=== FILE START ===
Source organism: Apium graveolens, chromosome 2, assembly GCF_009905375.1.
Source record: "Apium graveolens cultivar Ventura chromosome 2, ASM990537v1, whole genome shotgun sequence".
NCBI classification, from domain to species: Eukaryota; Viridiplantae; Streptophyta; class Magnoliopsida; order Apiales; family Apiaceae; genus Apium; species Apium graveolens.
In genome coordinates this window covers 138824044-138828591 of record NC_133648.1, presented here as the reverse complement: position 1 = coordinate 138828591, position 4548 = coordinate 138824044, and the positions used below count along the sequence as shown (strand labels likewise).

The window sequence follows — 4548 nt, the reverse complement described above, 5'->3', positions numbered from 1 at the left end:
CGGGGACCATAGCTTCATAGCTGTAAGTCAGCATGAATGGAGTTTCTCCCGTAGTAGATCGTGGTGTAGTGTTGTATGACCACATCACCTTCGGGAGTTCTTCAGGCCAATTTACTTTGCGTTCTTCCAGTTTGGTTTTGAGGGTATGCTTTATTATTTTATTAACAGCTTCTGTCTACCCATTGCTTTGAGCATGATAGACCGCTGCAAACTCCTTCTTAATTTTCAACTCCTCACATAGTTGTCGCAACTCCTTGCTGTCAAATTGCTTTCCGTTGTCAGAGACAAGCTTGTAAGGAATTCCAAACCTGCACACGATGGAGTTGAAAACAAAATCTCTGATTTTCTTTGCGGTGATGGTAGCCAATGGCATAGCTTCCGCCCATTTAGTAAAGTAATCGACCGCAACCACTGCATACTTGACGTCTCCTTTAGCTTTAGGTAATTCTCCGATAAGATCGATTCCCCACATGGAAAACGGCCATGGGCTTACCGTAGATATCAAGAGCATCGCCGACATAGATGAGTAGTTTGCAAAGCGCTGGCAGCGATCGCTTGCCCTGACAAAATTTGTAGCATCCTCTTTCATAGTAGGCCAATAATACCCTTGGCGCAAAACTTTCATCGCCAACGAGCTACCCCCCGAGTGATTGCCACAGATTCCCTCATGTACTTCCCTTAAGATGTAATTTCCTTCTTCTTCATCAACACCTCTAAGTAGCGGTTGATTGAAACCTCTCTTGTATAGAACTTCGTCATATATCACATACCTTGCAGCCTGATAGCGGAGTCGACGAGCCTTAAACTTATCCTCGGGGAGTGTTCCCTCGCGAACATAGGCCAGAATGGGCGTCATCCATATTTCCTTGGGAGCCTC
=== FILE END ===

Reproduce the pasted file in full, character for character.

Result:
Source organism: Apium graveolens, chromosome 2, assembly GCF_009905375.1.
Source record: "Apium graveolens cultivar Ventura chromosome 2, ASM990537v1, whole genome shotgun sequence".
NCBI classification, from domain to species: Eukaryota; Viridiplantae; Streptophyta; class Magnoliopsida; order Apiales; family Apiaceae; genus Apium; species Apium graveolens.
In genome coordinates this window covers 138824044-138828591 of record NC_133648.1, presented here as the reverse complement: position 1 = coordinate 138828591, position 4548 = coordinate 138824044, and the positions used below count along the sequence as shown (strand labels likewise).

The window sequence follows — 4548 nt, the reverse complement described above, 5'->3', positions numbered from 1 at the left end:
CGGGGACCATAGCTTCATAGCTGTAAGTCAGCATGAATGGAGTTTCTCCCGTAGTAGATCGTGGTGTAGTGTTGTATGACCACATCACCTTCGGGAGTTCTTCAGGCCAATTTACTTTGCGTTCTTCCAGTTTGGTTTTGAGGGTATGCTTTATTATTTTATTAACAGCTTCTGTCTACCCATTGCTTTGAGCATGATAGACCGCTGCAAACTCCTTCTTAATTTTCAACTCCTCACATAGTTGTCGCAACTCCTTGCTGTCAAATTGCTTTCCGTTGTCAGAGACAAGCTTGTAAGGAATTCCAAACCTGCACACGATGGAGTTGAAAACAAAATCTCTGATTTTCTTTGCGGTGATGGTAGCCAATGGCATAGCTTCCGCCCATTTAGTAAAGTAATCGACCGCAACCACTGCATACTTGACGTCTCCTTTAGCTTTAGGTAATTCTCCGATAAGATCGATTCCCCACATGGAAAACGGCCATGGGCTTACCGTAGATATCAAGAGCATCGCCGACATAGATGAGTAGTTTGCAAAGCGCTGGCAGCGATCGCTTGCCCTGACAAAATTTGTAGCATCCTCTTTCATAGTAGGCCAATAATACCCTTGGCGCAAAACTTTCATCGCCAACGAGCTACCCCCCGAGTGATTGCCACAGATTCCCTCATGTACTTCCCTTAAGATGTAATTTCCTTCTTCTTCATCAACACCTCTAAGTAGCGGTTGATTGAAACCTCTCTTGTATAGAACTTCGTCATATATCACATACCTTGCAGCCTGATAGCGGAGTCGACGAGCCTTAAACTTATCCTCGGGGAGTGTTCCCTCGCGAACATAGGCCAGAATGGGCGTCATCCATATTTCCTTGGGAGCCTC